Defendants TVT Records
Other Luke Records
Pitbull
Short Description Slip-N-Slide sued TVT for contract violation, among other assorted causes of action. Judgment for Plaintiff, but amount remitted on appeal. - [This entry is not yet complete or has not been edited/checked.]


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14. Hendrix Company Demands Payment
Highest Court S.D. New York
Year Ended 2006
Plaintiffs Experience Hendrix
Defendants Auctioneer(s)
Chalpin, Ed
PPX Enterprises
Other Hendrix, Jimi
Short Description PPX Enterprises, run by Ed Chalpin (a common figure in Hendrix-family litigation), was the owner of copyrights in 33 Hendrix compositions and sought to sell them at an upcoming auction. The relationship with Chalpin dates back to the mid-1960s, when Hendrix signed with Chalpin's PPX record label. When Hendrix switched to another label, Chalpin was given rights to numerous Hendrix recordings by a settlement in 1968 (see "Jimi's Record Label Sues Capitol"). In the early 1970s, PPX and Chalpin were sued by Hendrix's Estate in England for royalties owed from these songs, which was found in the estate's favor. Plaintiffs had difficulty collecting this amount, and a new judgment was entered in England in the early 2000s. When the Hendrixes sought to enforce the judgment domestically, Defendant was found liable for nearly $1 million to Plaintiffs, but Defendant conveyed the copyrights to a third party company (also controlled by Chalpin) for a single dollar, which put the songs up for auction. The estate sought a temporary restraining order, preliminary injunction, and an order of attachment to proceeds, hoping to prevent sale of the copyrighted compositions by the new Chalpin company at the upcoming auction. While the court granted a limited restraining order, it also ordered the auctioneer to pay Plaintiff the amount owed from the upcoming auction. The court found Defendants' transfer was fraudulent and found Defendants were, once again, evading payment. Since Plaintiff's success was likely and irreparable harm was imminent, the court converted the restraining order into preliminary injunction and ordered an attachment of the money obtained via the auction in an amount equal to the outstanding judgment which Plaintiff was already owed. - LSW


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15. O'Jays vs. Philly Int'l Records
Highest Court E.D. Pennsylvania
Year Ended 2005
Plaintiffs O'Jays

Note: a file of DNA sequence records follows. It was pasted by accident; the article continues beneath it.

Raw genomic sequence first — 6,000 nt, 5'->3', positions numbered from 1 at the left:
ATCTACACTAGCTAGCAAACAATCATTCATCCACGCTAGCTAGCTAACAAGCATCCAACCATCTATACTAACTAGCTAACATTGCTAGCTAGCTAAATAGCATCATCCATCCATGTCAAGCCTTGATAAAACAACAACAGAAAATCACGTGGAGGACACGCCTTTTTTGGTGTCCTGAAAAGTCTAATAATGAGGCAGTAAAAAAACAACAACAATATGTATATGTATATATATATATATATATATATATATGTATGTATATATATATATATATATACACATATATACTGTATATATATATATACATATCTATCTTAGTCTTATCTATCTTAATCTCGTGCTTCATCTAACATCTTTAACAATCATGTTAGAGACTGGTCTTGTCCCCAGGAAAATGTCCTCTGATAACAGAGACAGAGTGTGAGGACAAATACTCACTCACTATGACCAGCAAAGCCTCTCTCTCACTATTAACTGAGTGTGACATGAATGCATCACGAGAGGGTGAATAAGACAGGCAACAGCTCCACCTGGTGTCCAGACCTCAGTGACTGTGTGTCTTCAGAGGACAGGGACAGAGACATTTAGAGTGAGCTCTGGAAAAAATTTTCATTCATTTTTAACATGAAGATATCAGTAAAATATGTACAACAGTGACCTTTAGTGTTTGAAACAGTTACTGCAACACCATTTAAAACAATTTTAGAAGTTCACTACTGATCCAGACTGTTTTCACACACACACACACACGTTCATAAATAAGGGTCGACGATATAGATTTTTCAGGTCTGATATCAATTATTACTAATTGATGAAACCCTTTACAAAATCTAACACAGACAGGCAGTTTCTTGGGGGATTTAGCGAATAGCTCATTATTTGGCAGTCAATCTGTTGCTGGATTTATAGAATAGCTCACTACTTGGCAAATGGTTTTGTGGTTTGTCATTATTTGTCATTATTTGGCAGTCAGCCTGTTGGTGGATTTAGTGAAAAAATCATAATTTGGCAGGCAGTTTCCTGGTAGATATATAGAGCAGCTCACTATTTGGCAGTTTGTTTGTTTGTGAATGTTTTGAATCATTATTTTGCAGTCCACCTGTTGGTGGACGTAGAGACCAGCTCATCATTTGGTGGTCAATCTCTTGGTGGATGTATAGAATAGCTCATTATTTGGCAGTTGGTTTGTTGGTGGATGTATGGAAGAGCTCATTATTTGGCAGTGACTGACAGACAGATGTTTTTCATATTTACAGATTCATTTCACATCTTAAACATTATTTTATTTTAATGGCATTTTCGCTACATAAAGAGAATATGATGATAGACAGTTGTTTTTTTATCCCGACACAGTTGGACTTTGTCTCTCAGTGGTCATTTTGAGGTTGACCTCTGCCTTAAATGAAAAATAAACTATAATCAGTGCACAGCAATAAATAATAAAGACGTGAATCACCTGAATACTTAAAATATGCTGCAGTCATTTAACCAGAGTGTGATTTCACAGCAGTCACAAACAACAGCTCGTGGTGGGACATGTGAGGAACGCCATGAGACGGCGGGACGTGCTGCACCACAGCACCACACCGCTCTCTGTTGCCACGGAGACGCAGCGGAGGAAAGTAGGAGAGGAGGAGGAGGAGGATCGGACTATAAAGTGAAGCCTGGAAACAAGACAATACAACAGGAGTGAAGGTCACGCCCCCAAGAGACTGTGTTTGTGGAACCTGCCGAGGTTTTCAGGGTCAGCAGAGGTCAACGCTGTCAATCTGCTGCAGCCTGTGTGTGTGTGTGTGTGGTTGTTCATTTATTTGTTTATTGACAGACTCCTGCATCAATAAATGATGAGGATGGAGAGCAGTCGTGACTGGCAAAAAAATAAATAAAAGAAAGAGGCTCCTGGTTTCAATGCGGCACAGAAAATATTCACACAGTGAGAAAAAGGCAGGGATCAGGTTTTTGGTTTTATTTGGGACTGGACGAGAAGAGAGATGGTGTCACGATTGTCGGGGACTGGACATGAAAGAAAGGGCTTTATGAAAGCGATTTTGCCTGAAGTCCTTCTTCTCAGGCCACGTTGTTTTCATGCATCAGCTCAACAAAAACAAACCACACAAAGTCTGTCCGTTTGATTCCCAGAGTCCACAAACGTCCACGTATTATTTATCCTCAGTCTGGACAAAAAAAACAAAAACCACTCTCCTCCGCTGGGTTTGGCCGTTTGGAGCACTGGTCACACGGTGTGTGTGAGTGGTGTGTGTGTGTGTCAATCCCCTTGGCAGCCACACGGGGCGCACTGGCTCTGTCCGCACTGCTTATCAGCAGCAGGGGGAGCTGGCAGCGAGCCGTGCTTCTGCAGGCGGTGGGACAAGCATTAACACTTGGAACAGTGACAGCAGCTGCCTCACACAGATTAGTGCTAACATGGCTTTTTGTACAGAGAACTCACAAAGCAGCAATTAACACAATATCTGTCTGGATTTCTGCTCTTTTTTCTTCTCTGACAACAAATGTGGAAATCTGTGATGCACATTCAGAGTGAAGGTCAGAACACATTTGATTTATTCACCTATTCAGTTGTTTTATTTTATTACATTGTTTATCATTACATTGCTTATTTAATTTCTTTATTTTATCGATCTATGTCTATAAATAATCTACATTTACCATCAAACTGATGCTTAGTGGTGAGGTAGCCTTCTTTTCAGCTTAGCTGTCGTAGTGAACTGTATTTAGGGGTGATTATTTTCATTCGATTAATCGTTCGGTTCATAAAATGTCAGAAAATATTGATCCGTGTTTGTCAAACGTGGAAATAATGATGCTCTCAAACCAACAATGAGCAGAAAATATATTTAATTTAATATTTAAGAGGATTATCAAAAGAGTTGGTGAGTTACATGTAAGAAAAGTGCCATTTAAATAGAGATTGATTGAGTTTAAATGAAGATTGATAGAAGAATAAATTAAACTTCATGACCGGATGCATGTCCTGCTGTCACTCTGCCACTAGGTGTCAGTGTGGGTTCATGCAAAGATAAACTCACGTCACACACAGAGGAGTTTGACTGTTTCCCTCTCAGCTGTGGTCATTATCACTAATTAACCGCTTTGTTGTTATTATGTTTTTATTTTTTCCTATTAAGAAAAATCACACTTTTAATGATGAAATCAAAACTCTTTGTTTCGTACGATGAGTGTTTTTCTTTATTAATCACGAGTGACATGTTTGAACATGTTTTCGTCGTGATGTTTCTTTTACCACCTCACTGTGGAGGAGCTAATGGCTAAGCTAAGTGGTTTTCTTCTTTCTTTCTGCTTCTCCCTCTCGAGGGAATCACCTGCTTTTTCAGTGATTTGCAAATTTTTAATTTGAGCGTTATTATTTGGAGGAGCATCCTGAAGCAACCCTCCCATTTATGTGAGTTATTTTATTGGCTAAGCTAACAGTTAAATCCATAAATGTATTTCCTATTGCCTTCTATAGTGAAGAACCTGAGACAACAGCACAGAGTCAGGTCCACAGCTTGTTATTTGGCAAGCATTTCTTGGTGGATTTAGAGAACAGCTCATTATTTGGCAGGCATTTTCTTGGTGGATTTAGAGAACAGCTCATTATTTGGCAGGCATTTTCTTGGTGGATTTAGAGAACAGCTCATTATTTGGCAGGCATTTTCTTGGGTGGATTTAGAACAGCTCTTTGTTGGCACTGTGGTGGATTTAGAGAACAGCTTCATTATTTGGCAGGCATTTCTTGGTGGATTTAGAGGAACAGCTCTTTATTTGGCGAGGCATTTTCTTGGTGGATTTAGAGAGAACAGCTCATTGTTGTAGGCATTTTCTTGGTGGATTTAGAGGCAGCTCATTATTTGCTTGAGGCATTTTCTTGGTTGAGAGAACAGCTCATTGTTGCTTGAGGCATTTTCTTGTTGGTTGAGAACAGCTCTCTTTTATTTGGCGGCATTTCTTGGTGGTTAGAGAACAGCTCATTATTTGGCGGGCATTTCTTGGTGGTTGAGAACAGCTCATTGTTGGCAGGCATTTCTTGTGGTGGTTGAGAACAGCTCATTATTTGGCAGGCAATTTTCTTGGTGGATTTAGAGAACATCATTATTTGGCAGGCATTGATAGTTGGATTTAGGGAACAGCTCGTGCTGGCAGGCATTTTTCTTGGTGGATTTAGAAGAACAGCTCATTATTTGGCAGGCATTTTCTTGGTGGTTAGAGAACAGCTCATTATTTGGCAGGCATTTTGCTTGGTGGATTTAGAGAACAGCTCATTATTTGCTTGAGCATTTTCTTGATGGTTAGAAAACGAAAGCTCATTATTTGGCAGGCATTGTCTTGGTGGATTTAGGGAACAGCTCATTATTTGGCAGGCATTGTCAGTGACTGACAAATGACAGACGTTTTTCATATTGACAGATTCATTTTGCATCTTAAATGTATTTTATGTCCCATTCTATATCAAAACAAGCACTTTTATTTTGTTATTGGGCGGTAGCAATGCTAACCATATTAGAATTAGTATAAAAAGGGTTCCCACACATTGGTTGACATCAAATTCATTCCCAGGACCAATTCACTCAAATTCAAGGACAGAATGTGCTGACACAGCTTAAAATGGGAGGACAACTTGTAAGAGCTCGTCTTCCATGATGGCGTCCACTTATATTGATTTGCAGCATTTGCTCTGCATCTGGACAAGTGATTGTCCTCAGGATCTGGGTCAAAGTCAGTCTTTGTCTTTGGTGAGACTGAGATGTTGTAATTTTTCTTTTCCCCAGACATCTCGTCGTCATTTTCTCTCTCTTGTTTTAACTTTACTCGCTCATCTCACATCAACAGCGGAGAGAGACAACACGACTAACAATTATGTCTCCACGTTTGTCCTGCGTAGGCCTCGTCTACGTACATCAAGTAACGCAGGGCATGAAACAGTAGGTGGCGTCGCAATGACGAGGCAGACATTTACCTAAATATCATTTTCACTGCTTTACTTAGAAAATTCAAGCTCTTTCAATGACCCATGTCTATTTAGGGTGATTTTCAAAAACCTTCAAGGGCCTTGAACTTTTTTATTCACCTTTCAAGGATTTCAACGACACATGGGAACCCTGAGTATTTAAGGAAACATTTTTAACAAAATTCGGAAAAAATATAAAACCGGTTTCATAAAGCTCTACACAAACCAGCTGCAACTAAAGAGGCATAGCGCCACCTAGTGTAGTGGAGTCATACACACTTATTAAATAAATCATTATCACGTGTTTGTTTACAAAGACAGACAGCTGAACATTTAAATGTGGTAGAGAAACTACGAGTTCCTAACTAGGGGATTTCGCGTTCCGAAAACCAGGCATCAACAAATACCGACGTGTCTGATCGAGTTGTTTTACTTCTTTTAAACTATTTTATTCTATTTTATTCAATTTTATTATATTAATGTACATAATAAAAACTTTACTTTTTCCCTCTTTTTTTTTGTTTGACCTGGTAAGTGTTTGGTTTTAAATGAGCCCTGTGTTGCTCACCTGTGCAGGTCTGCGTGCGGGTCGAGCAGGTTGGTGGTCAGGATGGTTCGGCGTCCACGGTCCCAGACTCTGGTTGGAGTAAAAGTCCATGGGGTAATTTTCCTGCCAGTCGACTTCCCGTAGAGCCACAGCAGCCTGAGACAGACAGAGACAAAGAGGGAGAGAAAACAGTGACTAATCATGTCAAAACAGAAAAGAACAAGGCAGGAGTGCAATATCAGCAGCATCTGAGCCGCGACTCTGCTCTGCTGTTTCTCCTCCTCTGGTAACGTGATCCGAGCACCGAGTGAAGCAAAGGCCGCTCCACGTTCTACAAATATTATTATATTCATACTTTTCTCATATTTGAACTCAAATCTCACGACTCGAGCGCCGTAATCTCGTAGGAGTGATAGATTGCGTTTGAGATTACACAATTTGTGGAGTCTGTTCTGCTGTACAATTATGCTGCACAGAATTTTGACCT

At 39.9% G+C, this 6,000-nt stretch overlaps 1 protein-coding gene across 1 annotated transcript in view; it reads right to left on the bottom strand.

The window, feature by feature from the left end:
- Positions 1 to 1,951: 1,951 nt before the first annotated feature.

Defendants Gamble & Huff
Music Publisher(s)
Philadelphia International Records
Record Label(s)
Other No Other parties on file
Short Description Band members sued the owners of Philadelphia International Records for royalties. - [This entry is not yet complete or has not been edited/checked.]


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16. Problems Distributing Bowie
Highest Court Seventh Circuit
Year Ended 2003
Plaintiffs Record Label(s)
Defendants Defries, Tony
Music Publisher(s)
Record Label(s)
Rykodisc Records
Other Bowie, David
Short Description Plaintiff is a music company that purchased interests in David Bowie recordings. The purchase included a prior-existing a cause of action against Defendants. Plaintiff's predecessor's allegedly received a license from Defendants to distribute the Bowie tunes in question, but Defendants repudiated the deal and sought to prevent Plaintiff from exploiting their rights under the agreement. Though most of Plaintiff's causes of action were disposed of summarily by the court, the claim for breach of contract was allowed to proceed, despite Plaintiff's "tardy" service of process. However, even after allowing the contract claim to proceed, Plaintiff failed to prosecute the case, and it was once again dismissed. On appeal, the Seventh Circuit reconsidered the dismissal, but affirmed, finding diversity jurisdiction existed and the court had the right to re-evaluate Plaintiff's argument for its delayed prosecution. Unfortunately, "my lawyer was depressed" is a bad excuse. - LSW


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17. Charity Loses Spears and Timberlake
Highest Court D. Massachusetts